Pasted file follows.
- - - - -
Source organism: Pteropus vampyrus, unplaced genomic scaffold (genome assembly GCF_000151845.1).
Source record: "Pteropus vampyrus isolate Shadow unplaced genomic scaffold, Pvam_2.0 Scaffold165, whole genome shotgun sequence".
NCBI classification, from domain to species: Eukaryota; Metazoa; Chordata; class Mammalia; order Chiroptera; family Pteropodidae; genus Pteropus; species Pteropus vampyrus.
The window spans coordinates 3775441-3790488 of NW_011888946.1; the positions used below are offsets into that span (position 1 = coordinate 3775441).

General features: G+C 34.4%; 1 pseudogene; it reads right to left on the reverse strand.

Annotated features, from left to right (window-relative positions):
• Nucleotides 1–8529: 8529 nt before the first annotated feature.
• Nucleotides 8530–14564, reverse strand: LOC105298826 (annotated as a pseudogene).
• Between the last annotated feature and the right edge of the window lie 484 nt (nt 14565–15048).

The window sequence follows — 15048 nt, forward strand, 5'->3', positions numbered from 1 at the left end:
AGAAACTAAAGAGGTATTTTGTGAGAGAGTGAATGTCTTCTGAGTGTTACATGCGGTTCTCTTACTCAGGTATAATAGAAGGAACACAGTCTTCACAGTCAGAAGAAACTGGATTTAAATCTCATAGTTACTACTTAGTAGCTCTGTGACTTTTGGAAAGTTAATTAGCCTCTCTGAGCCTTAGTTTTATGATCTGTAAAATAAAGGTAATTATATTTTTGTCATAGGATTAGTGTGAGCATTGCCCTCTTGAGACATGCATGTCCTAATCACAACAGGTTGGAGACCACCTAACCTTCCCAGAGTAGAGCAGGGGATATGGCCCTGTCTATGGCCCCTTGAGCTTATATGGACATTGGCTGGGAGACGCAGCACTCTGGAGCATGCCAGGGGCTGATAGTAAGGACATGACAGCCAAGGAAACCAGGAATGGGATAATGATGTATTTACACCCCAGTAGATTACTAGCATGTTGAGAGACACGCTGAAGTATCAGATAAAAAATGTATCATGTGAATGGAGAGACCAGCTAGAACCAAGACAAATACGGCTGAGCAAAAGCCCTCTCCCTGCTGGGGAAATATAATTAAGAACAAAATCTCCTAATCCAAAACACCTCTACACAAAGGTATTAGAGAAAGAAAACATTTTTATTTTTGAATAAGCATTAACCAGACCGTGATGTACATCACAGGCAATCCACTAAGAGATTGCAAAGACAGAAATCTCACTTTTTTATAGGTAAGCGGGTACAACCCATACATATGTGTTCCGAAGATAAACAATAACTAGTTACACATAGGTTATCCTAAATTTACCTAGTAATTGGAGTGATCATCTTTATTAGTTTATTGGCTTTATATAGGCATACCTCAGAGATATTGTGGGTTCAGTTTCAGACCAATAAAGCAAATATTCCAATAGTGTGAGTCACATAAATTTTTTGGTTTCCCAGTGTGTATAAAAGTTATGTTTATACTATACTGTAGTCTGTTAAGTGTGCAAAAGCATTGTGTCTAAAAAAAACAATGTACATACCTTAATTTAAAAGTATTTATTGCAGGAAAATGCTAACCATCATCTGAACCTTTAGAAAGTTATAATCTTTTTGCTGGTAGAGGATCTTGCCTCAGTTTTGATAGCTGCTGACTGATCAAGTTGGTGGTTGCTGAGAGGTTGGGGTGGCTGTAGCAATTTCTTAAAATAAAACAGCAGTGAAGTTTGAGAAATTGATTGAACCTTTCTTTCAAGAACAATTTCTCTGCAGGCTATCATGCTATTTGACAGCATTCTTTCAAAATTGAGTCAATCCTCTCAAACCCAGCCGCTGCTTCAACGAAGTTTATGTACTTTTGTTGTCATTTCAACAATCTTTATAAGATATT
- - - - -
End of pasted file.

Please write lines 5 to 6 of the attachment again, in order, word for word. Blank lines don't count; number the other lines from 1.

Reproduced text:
General features: G+C 34.4%; 1 pseudogene; it reads right to left on the reverse strand.

Annotated features, from left to right (window-relative positions):